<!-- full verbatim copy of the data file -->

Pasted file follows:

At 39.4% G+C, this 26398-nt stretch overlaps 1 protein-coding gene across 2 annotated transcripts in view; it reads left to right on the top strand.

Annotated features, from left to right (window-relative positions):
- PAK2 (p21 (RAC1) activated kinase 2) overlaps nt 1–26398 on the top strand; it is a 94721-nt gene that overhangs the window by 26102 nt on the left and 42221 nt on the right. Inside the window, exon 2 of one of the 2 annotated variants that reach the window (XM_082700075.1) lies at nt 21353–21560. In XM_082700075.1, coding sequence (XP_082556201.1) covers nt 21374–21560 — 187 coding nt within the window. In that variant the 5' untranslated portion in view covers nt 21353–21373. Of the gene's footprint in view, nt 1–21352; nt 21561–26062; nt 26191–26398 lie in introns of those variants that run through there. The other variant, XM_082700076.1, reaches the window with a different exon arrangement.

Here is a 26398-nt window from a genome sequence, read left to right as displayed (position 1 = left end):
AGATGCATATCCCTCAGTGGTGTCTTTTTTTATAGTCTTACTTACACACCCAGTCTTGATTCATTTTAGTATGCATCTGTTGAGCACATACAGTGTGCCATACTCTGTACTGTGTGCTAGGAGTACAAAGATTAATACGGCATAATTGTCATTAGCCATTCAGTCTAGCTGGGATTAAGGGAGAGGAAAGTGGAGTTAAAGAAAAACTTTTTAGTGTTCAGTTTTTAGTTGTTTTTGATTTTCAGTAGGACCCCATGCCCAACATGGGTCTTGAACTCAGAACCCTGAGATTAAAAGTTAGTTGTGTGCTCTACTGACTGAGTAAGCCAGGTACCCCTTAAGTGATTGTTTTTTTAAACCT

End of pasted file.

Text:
At 39.4% G+C, this 26398-nt stretch overlaps 1 protein-coding gene across 2 annotated transcripts in view; it reads left to right on the top strand.

Annotated features, from left to right (window-relative positions):
- PAK2 (p21 (RAC1) activated kinase 2) overlaps nt 1–26398 on the top strand; it is a 94721-nt gene that overhangs the window by 26102 nt on the left and 42221 nt on the right. Inside the window, exon 2 of one of the 2 annotated variants that reach the window (XM_082700075.1) lies at nt 21353–21560. In XM_082700075.1, coding sequence (XP_082556201.1) covers nt 21374–21560 — 187 coding nt within the window. In that variant the 5' untranslated portion in view covers nt 21353–21373. Of the gene's footprint in view, nt 1–21352; nt 21561–26062; nt 26191–26398 lie in introns of those variants that run through there. The other variant, XM_082700076.1, reaches the window with a different exon arrangement.

Here is a 26398-nt window from a genome sequence, read left to right as displayed (position 1 = left end):
AGATGCATATCCCTCAGTGGTGTCTTTTTTTATAGTCTTACTTACACACCCAGTCTTGATTCATTTTAGTATGCATCTGTTGAGCACATACAGTGTGCCATACTCTGTACTGTGTGCTAGGAGTACAAAGATTAATACGGCATAATTGTCATTAGCCATTCAGTCTAGCTGGGATTAAGGGAGAGGAAAGTGGAGTTAAAGAAAAACTTTTTAGTGTTCAGTTTTTAGTTGTTTTTGATTTTCAGTAGGACCCCATGCCCAACATGGGTCTTGAACTCAGAACCCTGAGATTAAAAGTTAGTTGTGTGCTCTACTGACTGAGTAAGCCAGGTACCCCTTAAGTGATTGTTTTTTTAAACCT